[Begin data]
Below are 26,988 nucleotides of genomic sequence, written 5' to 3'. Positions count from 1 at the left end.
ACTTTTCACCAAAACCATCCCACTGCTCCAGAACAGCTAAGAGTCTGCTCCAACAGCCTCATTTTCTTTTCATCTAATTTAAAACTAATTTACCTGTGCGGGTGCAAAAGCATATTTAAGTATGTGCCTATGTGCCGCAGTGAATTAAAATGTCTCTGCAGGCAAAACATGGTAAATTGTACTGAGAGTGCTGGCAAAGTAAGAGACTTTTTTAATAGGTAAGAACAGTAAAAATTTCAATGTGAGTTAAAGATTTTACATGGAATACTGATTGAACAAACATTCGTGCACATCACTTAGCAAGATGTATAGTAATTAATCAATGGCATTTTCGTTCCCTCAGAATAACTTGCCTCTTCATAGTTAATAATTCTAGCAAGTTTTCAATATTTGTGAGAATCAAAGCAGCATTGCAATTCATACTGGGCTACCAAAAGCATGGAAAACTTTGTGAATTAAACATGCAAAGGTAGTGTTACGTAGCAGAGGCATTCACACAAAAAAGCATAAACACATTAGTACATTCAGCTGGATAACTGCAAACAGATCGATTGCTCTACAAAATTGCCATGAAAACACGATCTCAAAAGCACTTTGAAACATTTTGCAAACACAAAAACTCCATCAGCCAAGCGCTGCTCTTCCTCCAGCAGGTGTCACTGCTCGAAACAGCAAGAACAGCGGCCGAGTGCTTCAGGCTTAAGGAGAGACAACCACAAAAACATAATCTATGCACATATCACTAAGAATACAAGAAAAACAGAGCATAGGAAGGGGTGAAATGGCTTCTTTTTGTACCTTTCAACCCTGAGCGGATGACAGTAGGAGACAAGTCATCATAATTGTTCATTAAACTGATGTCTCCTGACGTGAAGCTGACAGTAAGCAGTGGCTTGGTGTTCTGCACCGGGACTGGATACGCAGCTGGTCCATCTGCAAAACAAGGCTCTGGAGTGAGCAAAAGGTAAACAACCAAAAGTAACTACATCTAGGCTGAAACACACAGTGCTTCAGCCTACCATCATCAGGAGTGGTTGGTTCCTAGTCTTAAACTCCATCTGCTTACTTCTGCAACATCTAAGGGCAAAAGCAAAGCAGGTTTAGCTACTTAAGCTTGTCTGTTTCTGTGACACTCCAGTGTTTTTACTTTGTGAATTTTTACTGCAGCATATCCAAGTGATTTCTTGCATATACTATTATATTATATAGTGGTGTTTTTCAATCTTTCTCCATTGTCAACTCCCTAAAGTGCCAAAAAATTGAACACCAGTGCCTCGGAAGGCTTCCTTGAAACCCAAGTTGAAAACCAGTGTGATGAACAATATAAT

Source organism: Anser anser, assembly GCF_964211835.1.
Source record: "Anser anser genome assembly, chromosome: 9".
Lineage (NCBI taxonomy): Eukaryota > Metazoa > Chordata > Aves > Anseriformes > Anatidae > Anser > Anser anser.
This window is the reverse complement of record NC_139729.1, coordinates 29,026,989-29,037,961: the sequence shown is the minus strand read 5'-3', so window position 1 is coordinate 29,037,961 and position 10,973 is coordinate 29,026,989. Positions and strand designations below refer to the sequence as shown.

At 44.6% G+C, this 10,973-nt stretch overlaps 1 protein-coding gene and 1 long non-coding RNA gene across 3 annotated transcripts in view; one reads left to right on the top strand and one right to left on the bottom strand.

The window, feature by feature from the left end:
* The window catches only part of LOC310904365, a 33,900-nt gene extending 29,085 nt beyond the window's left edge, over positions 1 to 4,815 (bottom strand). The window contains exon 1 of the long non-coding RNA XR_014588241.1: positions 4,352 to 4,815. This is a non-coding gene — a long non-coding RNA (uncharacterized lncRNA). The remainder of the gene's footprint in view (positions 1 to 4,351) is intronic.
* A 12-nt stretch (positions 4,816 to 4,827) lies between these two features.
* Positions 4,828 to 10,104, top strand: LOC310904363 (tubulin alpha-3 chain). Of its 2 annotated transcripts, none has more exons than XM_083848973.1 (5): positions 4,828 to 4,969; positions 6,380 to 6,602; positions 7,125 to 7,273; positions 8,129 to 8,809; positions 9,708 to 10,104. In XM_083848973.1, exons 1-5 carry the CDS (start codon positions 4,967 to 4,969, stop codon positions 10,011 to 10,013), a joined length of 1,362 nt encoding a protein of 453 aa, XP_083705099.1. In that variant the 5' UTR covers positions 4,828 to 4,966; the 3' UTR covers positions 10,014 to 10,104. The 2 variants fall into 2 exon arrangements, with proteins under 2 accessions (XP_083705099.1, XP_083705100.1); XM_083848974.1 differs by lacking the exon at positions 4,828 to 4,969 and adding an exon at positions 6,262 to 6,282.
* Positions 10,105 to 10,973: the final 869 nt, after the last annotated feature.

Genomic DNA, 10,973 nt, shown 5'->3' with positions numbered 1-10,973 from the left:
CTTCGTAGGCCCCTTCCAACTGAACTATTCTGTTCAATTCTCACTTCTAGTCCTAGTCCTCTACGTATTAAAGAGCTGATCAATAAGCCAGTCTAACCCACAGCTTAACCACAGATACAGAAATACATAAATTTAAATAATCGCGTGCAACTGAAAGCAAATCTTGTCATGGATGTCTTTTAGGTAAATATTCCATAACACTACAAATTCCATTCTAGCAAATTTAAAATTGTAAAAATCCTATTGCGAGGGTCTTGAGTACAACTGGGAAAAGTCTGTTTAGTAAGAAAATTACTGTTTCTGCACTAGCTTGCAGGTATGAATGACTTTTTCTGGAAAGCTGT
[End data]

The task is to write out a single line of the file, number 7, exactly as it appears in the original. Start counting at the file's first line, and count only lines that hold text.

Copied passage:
At 44.6% G+C, this 10,973-nt stretch overlaps 1 protein-coding gene and 1 long non-coding RNA gene across 3 annotated transcripts in view; one reads left to right on the top strand and one right to left on the bottom strand.